I suppose you’ve already come across the news that GM’s guy-in-charge-of-product-development-and-quoteable-quotes has announced his pending retirement.
Bob Lutz will hand over his duties as Vice Chairman for global product development on April 1st (insert witty fool’s day joke here) but will stay on as a senior consultant until the end of 2009.
He’s getting out while the getting’s still reasonaby good but to give him credit, he’s staying on to help steer the ship, unlike some other retirement candidates who have simply pulled the pin and left.
Bob Lutz should – quite rightly – be remembered as a guy who bought quality, design and a ‘car guy’ mentality back to General Motors as a corporation. Many of us complain about beancounters getting too much input into car design and Bob’s a guy who tried to swing the emphasis by incorporating good design in a way that didn’t blow the budget. GM have reorganised their design centers and now boast a flexibility that should serve them well as a mainstream manufacturer for years to come, should they survive.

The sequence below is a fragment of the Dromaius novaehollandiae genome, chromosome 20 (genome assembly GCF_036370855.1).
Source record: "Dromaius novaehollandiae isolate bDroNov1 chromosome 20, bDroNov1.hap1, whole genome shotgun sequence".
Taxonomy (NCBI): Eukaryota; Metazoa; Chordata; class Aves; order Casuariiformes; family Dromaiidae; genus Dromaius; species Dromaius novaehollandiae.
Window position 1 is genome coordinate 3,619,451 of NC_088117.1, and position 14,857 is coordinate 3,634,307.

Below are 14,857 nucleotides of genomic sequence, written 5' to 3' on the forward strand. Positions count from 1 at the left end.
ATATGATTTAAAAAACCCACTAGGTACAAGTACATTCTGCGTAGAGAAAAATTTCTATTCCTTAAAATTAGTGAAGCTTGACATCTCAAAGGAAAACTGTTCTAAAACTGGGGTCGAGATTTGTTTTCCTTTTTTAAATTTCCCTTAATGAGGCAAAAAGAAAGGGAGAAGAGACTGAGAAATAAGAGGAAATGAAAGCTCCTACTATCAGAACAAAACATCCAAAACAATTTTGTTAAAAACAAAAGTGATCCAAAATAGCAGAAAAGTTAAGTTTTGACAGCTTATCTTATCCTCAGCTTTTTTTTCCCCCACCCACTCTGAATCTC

Unfortunately, Bob’s going to be remembered in Saab circles as a guy who killed off a number of model developments at a time when Saab could have really used them. Various sources in Sweden have mentioned to me in the last few years that the vehicle to be based off the original Saab 9-3x concept, as well as other variants that would have come into the Saab 9-3 range around five years ago, were cancelled on Lutz’s say-so.
Similarly, a replacement for the Saab 9-5 was cancelled around mid-decade, resulting in the Dame Edna revision we got in 2006.
If Saabs are seen as long in the tooth and in danger of extinction, then some of the responsibilty for that sits at Bob Lutz’s door.
Still, Saab may also benefit from his work, too, and in ways that we’ll never know. His input on the Saab Aero-X is unknown, but I’m sure he saw the drawings prior to it going ahead. That vehicle signalled a continuing existence for Saab and will influence production Saabs for some time to come.
Bob, I’d like to be able to put my hand on my heart and say thanks for services rendered to Saab, but I can’t. That you helped GM improve overall and thereby lended a hand to Saab surviving is a good thing, so I guess I’ll take the middle ground and settle for saying thanks for the entertainment, and have a happy retirement.